Flamingos on a lake.

An experiment using Google’s Color Efex Pro (formerly Nik Color Efex Pro).

Flamingoes on a lake, Ngorongoro Crater.   Canon 20D, 195 mm, F7.1,  1/1000 second at ISO 200.

An experiment using Google’s Color Efex Pro (formerly Nik Color Efex Pro).   The image is of a flock of lesser flamingos feeding on a lake in Tanzania.   Taken from quite a distance away,  as it was physically impractical to get any closer,  the image lacked pin-sharp detail of the birds.   After some basic processing in Lightroom and cropping,  I took the image into CFX where,  I decided to depart from reality and go for a more impressionistic effect,  the lack of detail not being a great issue with this approach.

CFX offers all sorts of options for image processing, the filters I used, in this case, were as follows;

  • Levels and Curves; to lighten the midtones.

  • Midnight filter; using the “sepia” colour set and including a blur effect, contrast, brightness and colour saturation adjustments.

  • Brilliance and Warmth; for further colour saturation enhancement.

  • Lens Vignette; A subtle corner darkening vignette was added.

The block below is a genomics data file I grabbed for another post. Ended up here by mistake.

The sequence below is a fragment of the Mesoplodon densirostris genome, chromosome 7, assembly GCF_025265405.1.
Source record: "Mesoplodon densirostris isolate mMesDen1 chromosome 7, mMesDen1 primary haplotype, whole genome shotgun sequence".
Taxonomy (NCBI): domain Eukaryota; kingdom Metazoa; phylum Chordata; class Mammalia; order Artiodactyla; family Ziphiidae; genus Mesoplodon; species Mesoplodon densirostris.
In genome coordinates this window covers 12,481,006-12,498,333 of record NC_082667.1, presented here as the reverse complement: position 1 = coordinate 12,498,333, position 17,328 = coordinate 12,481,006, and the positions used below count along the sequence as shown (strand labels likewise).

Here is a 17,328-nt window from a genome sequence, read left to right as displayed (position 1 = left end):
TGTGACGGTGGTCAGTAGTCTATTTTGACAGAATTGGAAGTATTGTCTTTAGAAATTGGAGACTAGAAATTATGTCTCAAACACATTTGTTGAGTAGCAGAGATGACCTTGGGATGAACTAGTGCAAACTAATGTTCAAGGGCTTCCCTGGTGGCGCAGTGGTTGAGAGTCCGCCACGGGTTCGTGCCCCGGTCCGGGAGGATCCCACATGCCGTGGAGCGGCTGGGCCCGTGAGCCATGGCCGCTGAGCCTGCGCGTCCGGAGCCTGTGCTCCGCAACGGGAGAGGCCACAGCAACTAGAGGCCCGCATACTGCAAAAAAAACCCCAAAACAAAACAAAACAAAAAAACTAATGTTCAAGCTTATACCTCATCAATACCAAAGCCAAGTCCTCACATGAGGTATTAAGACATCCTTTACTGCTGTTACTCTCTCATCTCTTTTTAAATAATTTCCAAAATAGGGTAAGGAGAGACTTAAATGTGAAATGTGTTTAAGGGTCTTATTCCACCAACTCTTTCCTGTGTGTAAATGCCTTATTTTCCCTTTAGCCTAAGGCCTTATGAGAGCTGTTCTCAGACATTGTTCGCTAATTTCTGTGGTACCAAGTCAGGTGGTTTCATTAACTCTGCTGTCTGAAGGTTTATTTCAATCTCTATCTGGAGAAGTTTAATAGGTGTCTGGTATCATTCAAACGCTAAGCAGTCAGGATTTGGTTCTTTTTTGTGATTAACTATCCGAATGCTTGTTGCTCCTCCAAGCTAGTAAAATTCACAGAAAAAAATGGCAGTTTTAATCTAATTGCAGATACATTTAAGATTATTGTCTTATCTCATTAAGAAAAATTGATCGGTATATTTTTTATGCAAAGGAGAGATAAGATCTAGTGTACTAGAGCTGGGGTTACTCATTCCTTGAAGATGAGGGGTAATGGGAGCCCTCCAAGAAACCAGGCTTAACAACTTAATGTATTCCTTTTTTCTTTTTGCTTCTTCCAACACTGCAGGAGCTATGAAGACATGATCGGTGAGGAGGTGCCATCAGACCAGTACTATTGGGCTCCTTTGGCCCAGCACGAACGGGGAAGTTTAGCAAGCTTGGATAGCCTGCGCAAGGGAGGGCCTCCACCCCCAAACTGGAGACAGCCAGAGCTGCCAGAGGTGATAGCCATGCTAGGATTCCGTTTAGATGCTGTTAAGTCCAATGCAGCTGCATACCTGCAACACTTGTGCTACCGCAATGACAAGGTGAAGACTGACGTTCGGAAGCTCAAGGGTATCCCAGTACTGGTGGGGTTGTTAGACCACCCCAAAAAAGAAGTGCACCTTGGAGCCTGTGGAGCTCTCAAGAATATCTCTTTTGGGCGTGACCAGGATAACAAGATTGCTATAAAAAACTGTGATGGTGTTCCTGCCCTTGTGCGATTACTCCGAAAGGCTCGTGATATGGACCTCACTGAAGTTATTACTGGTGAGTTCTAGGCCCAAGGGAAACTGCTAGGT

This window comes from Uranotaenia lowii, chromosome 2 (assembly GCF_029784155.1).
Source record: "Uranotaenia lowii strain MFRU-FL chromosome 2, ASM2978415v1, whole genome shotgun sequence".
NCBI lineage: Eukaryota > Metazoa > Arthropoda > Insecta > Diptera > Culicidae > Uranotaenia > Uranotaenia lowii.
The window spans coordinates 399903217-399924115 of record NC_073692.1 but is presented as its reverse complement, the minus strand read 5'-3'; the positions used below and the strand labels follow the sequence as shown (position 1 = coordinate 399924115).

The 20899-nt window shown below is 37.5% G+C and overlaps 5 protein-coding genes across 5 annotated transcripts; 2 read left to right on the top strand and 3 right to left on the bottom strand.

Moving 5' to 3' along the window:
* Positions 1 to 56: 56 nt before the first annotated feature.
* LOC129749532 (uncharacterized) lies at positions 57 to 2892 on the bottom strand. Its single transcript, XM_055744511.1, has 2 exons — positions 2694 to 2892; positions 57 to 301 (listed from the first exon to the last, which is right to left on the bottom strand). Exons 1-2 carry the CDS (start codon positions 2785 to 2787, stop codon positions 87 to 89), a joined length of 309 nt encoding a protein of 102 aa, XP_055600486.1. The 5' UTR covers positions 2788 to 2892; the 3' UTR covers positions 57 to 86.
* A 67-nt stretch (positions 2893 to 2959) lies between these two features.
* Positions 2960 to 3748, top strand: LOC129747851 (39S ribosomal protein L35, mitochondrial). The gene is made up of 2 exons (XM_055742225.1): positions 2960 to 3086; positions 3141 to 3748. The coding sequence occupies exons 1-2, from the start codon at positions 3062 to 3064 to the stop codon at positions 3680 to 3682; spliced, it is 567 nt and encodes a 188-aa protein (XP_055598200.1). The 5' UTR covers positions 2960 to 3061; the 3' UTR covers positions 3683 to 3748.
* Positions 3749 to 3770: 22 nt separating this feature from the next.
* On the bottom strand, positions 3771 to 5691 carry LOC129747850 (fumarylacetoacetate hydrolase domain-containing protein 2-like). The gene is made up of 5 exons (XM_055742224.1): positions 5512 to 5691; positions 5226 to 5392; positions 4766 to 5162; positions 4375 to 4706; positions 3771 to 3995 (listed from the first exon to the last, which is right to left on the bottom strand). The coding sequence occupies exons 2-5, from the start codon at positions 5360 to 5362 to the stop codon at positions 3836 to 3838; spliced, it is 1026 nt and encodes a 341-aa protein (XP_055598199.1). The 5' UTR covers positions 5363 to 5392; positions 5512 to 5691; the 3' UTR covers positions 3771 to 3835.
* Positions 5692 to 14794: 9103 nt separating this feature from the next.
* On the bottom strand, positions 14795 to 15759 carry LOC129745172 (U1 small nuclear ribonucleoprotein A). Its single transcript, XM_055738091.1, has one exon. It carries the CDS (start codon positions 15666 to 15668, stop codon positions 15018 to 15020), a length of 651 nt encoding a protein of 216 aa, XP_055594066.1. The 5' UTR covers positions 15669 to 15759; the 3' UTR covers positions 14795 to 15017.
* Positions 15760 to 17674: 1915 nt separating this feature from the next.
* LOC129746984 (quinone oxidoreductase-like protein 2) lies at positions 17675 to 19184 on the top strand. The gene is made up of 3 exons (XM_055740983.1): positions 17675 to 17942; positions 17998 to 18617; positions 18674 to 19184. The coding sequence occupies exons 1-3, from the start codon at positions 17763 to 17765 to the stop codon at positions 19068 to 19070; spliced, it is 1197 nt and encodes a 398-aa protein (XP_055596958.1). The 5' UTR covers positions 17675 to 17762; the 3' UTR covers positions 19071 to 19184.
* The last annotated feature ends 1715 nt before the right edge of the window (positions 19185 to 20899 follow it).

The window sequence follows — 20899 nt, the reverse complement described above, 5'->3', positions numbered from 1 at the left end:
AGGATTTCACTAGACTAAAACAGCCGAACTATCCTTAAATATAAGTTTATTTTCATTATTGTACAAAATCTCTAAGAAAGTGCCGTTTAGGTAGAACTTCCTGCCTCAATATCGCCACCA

• Graduated Neutral Density; To darken the upper edge of the image. Again only a subtle adjustment was made.

  • Image Border; Selected from one of the presets.

Some filters had a more substantial effect than others,  at least when used at their default values.    The “Midnight” filter had the most obvious effect and was the key to the overall feel of the final image.

If there is one annoyance I find with these plugins,  (Color Efex Pro,  Silver Efex Pro, etc) it’s that the image border effects impinge the original image frame.    That is,  the border effect works within the image frame removing edge details.   With this in mind,  not wanting to lose any of the image itself,  I will sometimes take the image into Photoshop and expand the canvas before activating the plugin.  It sure would be nice if the plugin could be used in such a way that the border effect worked its way outward, and automatically adjusted the image dimensions, rather than inward and lose image details.

If anyone wants to know more about the image or the methods used,  let me know.    ~KD